A number of people have misconceptions about flu shots, but the vaccine can be very beneficial for a number of reasons. According to the Center for Disease Control and Prevention, 49,000 people die every year from the flu, and 200,000 people are hospitalized due to flu complications. A person’s best practice is to dispel the myths about the flu shot, and understand as the benefits of receiving a seasonal flu shot.
Diagnosing Flu Signs and Symptoms:
Doctors and medical professionals can determine if a person needs a flu shot in just a few minutes. All that is needed is a nasal smear to determine if the antiviral medicine in the flu vaccine is necessary. Signs of the flu include generalized body aches and a high fever. Individuals who are experiencing these symptoms should get tested for the flu right away so a vaccine can be delivered promptly.
Flu Shot Myths:
The notion that a flu shot can cause a person to get the flu is also false. The shot is treated so that the virus isn’t live and can’t cause the flu in a person who gets the flu vaccine. Individuals under the age of 55 can also opt to get a nasal mist that protects the body from the flu. The nasal mist can cause a runny nose in some instances. People with certain health conditions are not eligible for the flu nasal mist, so it’s best to check with a doctor when determining flu protection options.
When To Get A Flu Shot?
It is also best to get a flu shot at the beginning of flu season. Even if a person is not exhibiting symptoms of the flu, if the person has been around a number of other people, a flu shot is best. People who work or go to school around others on a daily basis may have contracted the flu virus and not be aware of it.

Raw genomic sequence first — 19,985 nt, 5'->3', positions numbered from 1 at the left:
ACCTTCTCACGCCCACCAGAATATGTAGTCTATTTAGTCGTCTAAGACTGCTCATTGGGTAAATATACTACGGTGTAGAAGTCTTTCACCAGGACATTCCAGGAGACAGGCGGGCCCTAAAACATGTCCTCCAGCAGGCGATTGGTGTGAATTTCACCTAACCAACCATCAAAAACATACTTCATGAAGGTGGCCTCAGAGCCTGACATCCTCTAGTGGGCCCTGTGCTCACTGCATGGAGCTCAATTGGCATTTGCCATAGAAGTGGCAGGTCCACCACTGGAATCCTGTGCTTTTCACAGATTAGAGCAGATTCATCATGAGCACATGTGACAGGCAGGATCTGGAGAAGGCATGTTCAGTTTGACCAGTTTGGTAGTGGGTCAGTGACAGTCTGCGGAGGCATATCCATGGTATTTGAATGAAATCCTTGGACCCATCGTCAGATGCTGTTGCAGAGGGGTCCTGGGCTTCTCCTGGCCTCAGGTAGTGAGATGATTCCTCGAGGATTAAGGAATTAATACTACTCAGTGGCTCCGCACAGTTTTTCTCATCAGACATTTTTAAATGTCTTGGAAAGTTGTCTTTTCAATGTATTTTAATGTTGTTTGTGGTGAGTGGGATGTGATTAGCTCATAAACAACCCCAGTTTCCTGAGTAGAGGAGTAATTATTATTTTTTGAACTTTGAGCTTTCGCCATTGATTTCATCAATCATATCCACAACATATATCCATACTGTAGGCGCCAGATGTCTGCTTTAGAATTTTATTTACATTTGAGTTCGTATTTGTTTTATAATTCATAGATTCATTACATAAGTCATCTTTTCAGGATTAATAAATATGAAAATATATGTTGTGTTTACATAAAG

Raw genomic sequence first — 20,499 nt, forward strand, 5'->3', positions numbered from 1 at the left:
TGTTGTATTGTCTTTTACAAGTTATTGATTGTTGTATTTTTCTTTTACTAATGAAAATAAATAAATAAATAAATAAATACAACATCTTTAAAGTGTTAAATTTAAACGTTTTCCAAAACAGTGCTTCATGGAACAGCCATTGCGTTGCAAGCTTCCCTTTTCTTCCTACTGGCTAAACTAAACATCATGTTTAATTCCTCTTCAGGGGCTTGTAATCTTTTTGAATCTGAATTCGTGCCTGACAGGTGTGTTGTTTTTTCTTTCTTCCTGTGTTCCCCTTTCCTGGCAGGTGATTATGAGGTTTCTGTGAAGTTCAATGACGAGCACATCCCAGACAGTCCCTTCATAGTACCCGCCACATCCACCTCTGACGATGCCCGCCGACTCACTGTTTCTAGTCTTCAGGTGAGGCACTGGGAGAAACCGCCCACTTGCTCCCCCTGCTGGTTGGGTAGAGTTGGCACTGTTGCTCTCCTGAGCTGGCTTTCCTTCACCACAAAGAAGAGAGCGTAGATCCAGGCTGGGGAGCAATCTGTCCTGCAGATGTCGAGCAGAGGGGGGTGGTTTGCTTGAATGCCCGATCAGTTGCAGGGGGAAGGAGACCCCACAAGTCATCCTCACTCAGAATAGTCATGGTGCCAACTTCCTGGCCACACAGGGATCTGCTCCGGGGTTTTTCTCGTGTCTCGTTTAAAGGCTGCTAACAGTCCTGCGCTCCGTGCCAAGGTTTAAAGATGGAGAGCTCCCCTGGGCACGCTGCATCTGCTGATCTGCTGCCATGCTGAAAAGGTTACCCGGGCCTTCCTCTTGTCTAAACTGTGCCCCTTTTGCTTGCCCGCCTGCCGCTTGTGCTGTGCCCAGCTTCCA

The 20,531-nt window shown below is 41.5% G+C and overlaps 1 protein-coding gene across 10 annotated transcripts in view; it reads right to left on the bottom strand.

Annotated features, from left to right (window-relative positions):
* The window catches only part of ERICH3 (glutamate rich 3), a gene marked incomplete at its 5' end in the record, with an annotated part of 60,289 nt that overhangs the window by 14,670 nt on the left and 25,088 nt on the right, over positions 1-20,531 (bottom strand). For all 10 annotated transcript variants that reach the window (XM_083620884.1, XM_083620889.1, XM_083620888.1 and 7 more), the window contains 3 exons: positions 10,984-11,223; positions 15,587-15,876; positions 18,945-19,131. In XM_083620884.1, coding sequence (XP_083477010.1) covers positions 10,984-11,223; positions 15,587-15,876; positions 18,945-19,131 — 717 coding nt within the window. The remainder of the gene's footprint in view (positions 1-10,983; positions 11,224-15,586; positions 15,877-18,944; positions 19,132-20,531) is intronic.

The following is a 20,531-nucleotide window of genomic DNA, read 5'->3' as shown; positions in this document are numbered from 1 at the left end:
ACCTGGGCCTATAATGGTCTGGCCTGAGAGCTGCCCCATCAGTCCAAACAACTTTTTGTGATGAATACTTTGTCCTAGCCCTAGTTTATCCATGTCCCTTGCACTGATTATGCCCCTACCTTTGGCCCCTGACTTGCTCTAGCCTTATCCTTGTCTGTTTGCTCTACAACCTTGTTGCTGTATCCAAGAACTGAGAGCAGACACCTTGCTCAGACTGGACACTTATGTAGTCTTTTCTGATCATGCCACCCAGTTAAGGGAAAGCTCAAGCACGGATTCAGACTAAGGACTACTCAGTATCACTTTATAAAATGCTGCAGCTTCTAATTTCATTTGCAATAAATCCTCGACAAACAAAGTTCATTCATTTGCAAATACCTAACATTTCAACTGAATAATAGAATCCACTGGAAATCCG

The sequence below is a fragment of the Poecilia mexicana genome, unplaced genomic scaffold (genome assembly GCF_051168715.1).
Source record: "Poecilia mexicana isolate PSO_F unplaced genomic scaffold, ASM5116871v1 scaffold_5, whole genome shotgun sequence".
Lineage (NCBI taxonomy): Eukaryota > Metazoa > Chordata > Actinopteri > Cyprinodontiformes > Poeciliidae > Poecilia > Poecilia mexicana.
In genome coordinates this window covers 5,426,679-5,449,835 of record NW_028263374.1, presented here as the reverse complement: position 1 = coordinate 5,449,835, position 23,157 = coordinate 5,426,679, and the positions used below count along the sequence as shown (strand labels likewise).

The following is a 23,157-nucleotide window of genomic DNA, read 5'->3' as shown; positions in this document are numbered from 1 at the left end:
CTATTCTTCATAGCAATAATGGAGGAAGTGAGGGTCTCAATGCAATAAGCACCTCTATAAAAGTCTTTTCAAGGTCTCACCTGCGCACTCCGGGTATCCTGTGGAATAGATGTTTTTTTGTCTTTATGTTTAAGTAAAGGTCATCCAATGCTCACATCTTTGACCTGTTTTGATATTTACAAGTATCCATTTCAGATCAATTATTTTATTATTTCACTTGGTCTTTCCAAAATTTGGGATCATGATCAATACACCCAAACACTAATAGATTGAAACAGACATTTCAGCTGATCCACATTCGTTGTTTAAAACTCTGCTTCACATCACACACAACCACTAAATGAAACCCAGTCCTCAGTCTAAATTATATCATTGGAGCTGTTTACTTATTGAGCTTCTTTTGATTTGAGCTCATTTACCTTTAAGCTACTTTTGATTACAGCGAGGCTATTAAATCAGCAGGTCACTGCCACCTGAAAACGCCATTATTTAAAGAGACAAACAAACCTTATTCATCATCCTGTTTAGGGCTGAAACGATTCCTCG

How The Flu Can Spread:
The flu can also be spread to people who take public transportation often. Many individuals sit on bus seats and hold on to subway rails throughout the day, and the germs from their bodies can spread to the next passengers who take these modes of transportation. If people who have not had the flu shot contract the sickness, they may try to fight through the flu without getting a vaccine. This can worsen their condition and increase the chances that the flu will spread to loved ones or coworkers.
Other Flu Myths:
Some individuals are also concerned that the flu shot contains thimerosal, which is a type of mercury. Yet studies suggest that thimerosal has not been linked to a disease or sickness. Many of the flu shots administered in doctors’ offices do not contain this ingredient. However, if the vaccination is given from multi-dose vials, which is a common administration method at pharmacies, it likely contains thimerosal. The nasal mist that is given in pediatrician offices to protect children from the flu does not have mercury in it.
Getting a flu vaccine every flu season can not only protect the individual from getting sick, but can keep the flu virus from spreading.